Q. How does it matter to a reader that you have sometimes used programs to write texts?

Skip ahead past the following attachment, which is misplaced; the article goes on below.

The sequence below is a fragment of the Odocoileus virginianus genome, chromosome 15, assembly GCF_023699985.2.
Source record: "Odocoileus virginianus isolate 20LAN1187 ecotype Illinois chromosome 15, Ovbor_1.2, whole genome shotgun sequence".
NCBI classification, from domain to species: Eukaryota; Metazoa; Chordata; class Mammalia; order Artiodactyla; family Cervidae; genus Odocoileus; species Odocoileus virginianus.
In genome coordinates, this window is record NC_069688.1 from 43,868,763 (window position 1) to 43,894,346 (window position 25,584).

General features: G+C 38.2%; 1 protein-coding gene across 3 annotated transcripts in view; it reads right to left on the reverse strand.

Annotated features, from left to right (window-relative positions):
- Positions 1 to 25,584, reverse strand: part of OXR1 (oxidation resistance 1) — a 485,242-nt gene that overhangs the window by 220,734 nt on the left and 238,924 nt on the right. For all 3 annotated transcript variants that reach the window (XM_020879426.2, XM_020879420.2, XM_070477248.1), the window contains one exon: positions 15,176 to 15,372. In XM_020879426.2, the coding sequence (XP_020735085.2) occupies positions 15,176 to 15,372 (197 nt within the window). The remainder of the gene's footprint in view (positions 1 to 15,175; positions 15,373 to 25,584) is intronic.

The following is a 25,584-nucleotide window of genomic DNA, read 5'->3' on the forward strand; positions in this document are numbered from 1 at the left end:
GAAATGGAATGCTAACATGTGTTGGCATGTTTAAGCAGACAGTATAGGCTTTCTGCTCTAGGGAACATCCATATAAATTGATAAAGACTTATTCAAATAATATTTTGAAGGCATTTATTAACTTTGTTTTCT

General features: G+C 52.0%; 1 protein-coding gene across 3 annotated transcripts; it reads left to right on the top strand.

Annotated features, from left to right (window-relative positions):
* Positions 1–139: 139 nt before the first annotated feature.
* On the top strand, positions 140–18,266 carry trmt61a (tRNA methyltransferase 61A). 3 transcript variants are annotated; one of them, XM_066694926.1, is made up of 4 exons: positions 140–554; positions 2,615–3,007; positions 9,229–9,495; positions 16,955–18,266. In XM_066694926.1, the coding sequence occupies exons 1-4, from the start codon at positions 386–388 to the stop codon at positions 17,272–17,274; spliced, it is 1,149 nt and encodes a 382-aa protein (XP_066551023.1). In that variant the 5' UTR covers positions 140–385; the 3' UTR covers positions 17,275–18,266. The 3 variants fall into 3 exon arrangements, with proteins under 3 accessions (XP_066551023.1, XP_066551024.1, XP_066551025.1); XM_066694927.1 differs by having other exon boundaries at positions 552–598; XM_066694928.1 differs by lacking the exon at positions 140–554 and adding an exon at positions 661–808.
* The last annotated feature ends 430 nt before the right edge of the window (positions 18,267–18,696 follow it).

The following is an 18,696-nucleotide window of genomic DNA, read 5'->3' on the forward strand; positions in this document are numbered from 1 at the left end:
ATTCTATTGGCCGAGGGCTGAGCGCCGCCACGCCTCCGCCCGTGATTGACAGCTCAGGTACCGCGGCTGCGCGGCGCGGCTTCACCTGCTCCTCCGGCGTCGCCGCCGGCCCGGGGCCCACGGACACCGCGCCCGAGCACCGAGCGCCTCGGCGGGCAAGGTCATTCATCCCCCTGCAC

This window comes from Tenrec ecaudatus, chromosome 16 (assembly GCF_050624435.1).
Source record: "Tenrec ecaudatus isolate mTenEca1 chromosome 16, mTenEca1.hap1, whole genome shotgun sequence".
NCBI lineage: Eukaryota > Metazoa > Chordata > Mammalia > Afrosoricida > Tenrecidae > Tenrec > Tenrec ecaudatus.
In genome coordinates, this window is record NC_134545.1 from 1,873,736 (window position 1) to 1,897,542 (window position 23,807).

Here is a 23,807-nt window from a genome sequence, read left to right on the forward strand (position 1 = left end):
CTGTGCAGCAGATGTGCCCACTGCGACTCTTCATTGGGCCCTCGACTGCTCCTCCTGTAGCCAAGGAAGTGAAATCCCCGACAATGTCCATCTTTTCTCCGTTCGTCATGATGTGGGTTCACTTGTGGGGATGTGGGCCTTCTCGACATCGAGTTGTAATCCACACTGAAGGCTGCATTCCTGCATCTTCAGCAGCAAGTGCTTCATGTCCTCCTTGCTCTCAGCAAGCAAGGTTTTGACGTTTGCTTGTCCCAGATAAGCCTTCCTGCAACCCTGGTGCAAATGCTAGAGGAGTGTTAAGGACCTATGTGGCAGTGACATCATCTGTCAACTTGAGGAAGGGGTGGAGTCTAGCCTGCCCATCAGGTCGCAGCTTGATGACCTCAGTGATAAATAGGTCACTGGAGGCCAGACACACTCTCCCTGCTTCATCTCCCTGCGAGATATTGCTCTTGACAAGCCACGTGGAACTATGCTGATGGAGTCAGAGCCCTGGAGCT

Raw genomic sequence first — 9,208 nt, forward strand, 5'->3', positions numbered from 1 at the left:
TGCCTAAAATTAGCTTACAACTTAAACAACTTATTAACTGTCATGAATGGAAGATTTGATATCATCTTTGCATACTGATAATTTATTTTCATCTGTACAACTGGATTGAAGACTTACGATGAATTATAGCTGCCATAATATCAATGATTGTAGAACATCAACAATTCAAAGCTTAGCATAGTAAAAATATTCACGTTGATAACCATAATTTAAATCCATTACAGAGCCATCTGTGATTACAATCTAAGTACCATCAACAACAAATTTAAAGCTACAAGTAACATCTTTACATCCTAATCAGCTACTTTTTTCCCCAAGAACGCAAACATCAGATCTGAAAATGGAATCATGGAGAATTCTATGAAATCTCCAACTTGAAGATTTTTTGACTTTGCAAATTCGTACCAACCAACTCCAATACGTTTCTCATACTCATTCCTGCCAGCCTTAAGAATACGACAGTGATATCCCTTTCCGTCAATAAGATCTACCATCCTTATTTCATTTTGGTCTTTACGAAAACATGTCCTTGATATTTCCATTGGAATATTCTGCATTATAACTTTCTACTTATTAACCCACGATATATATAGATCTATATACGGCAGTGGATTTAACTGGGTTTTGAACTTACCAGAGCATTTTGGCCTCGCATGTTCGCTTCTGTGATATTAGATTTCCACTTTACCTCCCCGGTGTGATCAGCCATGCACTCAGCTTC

Brian Kim Stefans: I think a lot of what's happening today involves determining the individual's relationship to these machines, which may after all one day "do our thinking," though I'm just thinking about how computers alter our concepts of language in ways that most theorists I've read think has to do with expansive, limitless economies, the "web," rhizomic spaces, etc. I want to demonstrate, in a way, that appreciable form can surface out of these chaotic mixes, hence be the ambassador between the human-scale reader and the faceless, presumably dominating information field (imagine an installation artist transforming one small but significant corner of Times Square into a human-scale space, just to show that the interaction is possible). I also have this idea of being an "organic" programmer, which is to say I write the programs myself in ways that create "elegant solutions" to the textual problem at hand -- it's cyborgian, they are extensions of my fingers, so to speak. Spooky. Well, that may sound banal, but it's mostly why I even bother to mention it, and to also drop the idea into someone else's head so that hopefully other people will try.